The UK government has thus presented the EU as being prepared to jeopardise the Northern Ireland peace process because of its dogmatic maintenance of the Single Market, and also suggested that the protocol’s consequences could not have been understood when it was concluded. There is something of a contradiction in these arguments. The EU has long maintained a highly integrationist set of Single Market arrangements; Brussels’ red tape was indeed anathema to Brexit’s supporters. Once the UK government accepted that the provisions of the protocol maintained Northern Ireland within the EU’s Single Market for Goods, it was accepting that Northern Ireland’s alignment with the EU in terms of trade in goods was not a threat to the 1998 Agreement.
The UK government signed up to this, but it has never accepted its share of the ownership of these arrangements. There is also an unattractiveness to asserting that the EU is being dogmatic, for responses to EU proposals over SPS alignment have been met by strident assertions that such alignment would limit the UK government’s freedom to reach trade agreements with other countries. The UK has raced to conclude a trade agreement with Australia, including acceptance of agricultural imports which the EU would exclude, thereby potentially stymying further discussion of UK-EU SPS alignment (the extent to which it does have this impact versus being claimed to have this impact will be closely examined once the full terms of the deal are published). Such unabashed assertions of sovereignty are indeed ‘monolithic’ and no less dogmatic, given that the UK government has agreed that part of its territory is locked into a set of trade rules it cannot control.
This can be reduced to a clash between UK-EU SPS alignment (even if temporary), favoured by the EU, and the UK and EU accepting the equivalence of each other’s SPS standards with targeted interventions based on identified risks, favoured by the UK. Once again, the protocol to which the UK government agreed puts the best cards in the EU’s hand. Northern Ireland is governed by the rules of the EU Single Market, and any unilateral extensions of grace periods are an evident breach of the protocol. Supply chains were going to have to adjust to Brexit and that means that EU to Northern Ireland trade likely being substituted for more cumbersome or expensive Great Britain to Northern Ireland trade. In demanding that the EU agree mitigations on the UK’s terms, the UK government is pushing a risk-based model which conflicts with the alignment model on which the Single Market is based and is also asking the EU to give up on these benefits for its businesses.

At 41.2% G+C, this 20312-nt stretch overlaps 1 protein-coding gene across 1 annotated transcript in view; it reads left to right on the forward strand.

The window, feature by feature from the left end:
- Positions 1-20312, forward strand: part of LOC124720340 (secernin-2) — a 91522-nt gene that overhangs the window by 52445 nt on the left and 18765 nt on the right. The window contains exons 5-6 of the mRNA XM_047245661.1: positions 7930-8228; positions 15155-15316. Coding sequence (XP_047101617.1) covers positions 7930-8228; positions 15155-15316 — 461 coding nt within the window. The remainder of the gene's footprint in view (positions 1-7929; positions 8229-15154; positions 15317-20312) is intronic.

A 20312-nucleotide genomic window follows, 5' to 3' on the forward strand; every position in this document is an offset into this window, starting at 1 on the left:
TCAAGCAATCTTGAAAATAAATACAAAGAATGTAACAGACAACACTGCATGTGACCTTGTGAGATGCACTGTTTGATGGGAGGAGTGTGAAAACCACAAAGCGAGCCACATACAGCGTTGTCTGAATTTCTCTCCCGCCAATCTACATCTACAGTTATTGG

This would be a difficult sell in the best of negotiations. In reality, Brussels has come to regard the UK as an unreliable partner, seeking to generate rolling tension with the aim of hollowing out the protocol – the UK accepted short grace periods in the negotiations which concluded in December 2020 and within months put in place unilateral extensions. Indeed, the reassurances that the UK government put to its supporters, that the protocol’s terms could be fudged, both overplayed its capacity for unilateral action and contributed to the impression that it is seeking to gradually undo what it agreed in 2019.